The room suddenly froze, the temperature dropping like snowfall. A sound and wind flurried inside, scratching at their minds and souls.

Agatha stood, her bonds now gone, and her stare fixed upon those men before her.

A blackness began to pour inside through the broken windows, a thick oozing smog as dark as charcoal flooded all around them. Some of the men tried for the door, but it would not yield, and in the trapped panic thye left-out yells of fear and weakness.

Jonathan watched through the only eye that could now see, his mouth mumbling prayers and sacred words which he hoped would protect him and the others there. God was not listening it seemed as a demon like figure began to mass there in the tower, the smoke filling into a being that sucked the light from the room. Outside they heard yells and calls, the others being attacked and laid upon by the other witches who had travelled there that night. Their identities still hidden, even in those dying moments of breath to those guards.

Inside the tower a voice began to utter the foulest words to those righteous men. It seemed to creep out of the walls and all over their skin, echoing in the chambers of their mind. It spoke to them of a reckoning, of a day which had come to pass when all would see for what truth was abound in the land.

Margellwood hunched over Agatha, a towering figure now behind her, seeming to fill the space they shared. Jonathan slumped against the wall, the others in their panic and fear huddled on the other side, clutching tightly to their crosses. The voice rang out still, the rain now pouring in from the window and splattering the wooden floor with rainy tears.

“And the beast was given a mouth uttering haughty and blasphemous words.” Jonathan said, an anger rising in him.

Margellwood stopped suddenly, flicking her head towards him.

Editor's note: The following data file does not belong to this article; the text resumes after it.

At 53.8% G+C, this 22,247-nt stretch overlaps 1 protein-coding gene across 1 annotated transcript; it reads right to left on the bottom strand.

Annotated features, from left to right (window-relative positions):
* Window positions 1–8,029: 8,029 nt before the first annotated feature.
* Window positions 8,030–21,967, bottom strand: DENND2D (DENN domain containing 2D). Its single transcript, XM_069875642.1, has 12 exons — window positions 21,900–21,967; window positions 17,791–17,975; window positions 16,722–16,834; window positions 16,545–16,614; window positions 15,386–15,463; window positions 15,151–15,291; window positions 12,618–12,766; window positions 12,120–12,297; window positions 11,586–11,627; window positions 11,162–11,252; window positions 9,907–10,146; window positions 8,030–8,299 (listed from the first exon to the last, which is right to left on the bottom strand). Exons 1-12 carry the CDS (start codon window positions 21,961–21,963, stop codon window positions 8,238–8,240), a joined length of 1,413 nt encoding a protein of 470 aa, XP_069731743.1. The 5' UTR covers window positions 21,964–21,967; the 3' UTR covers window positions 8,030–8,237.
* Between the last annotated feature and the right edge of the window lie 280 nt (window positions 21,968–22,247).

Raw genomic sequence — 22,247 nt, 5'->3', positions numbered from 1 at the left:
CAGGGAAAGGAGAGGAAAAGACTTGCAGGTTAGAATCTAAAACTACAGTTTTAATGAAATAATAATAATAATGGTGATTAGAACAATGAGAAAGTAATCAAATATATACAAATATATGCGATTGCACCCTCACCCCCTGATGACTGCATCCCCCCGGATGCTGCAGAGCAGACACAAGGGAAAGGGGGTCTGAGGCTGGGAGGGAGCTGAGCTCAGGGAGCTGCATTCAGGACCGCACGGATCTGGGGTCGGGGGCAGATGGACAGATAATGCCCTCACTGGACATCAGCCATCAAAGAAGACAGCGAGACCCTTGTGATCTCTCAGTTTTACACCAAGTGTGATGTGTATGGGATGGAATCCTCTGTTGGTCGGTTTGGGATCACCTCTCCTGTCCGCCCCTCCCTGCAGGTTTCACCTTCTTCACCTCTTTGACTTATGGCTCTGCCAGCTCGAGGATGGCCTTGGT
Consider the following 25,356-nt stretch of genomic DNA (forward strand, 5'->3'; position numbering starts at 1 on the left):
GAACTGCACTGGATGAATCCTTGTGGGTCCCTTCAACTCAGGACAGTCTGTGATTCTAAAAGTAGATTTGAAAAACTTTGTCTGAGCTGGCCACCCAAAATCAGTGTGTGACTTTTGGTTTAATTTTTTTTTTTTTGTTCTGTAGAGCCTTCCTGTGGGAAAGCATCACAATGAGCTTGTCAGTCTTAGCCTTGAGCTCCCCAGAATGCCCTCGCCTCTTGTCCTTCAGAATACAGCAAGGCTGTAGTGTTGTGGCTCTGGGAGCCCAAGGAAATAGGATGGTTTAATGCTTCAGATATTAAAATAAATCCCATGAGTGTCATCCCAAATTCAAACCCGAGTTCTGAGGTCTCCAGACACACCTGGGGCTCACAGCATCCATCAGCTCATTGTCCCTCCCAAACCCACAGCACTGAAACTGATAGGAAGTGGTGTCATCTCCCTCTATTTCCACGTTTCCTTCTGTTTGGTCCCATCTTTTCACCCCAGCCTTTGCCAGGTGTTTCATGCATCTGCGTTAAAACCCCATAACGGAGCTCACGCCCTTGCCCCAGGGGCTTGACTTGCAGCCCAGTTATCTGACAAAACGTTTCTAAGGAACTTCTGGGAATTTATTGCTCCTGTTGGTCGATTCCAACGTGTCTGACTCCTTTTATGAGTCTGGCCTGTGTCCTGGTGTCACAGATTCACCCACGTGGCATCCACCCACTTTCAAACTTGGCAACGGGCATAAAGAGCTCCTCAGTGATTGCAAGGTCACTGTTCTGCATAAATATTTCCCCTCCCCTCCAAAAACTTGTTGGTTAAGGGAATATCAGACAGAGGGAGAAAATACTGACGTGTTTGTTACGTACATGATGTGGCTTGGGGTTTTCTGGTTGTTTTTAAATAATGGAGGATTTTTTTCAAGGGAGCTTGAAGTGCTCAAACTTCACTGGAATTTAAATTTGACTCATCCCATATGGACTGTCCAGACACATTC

“He speaks now does he, he acts now against his own demise.” She coughed, the words sticky and heavy.

“You have no power here, and you will not banish us into the dark. You mistake your actions here for power.” He bravely retorted. Margellwood laughed, her cackle fading to a hiss.

“You are not important, and you will not succeed. I can wither your heart Jonathan Prose, splinter your bones and send you mad with voices. But now, you will watch as what you hope for the most to disappear, and for you to lose.” The Witch said, placing her hand upon Agatha.

“You are the mistaken and forsaken one.” He said, and he pulled out his book and began to recite lines from it. The air swirled and hummed, a greyness suddenly buckling the light in the room. With a snarl Margellwood vomited out a sludge, hissing words bubbling and exploding out of it. It oozed and rose up off the floor, floating towards the men and coating the walls. The words seemed to battle one another, caught in a fight to overrun and devour.

Agatha turned, she looked up to the creature that Margellwood had risen into. She found her eyes and searched there, for only a moment. She turned and looked at the room, seeking something that seemed to be missing.

“Come, we must go.” She suddenly said to the witch, and she clapped three times and the room burst into flames, the darkness slithering out of the high window above like steam leaving a dead body in the cold.

Jacob and Mary could see the tower now, fire licking out of the high windows, illuminating the dead night’s sky. They ran on further up the hill, the trees clustering around them like lost souls coming together. They stopped suddenly seeing the dark shapes appear from the air in front of them.

They hadn’t been seen, and they ducked down low, a thicket at the side of the path covering them. They heard the voices now; it was Agatha and Margellwood. Mary took Jacob’s hand, not out of fear, but to steady his heart.

“You came.” Agatha said, her voice sweet and low, almost a whisper.

“They are done taking. Tonight, it all ends.” Margellwood said, running her hand through the woman’s hair gently.

Around them, coming out of the trees and with pops of black smoke the other witches appeared. Hooting and wailing, clicking their fingers in rhythmic unison.

“Tonight, we shall dominate and lay a waste to this rotten land!” Margellwood called, seeing the others appearing around them.

Mary and Jacob felt a kick behind them, and they both fell forward out of the thicket and back onto the road. They both stumbled to their feet, and the witches encircled them, leeringly.

Agatha came towards them, her eyes wide with an unusual light dancing in them. Off into the tree the howl of wolves was heard, and as the tower behind them burnt, the screams of men rattled through the sky.

“Over. It is over.” Agatha said. The other witches began to chant, a horrible, gurgled incantation that they rumbled and shouted. Some of them leaping into the air, the space now alive with movement and sound.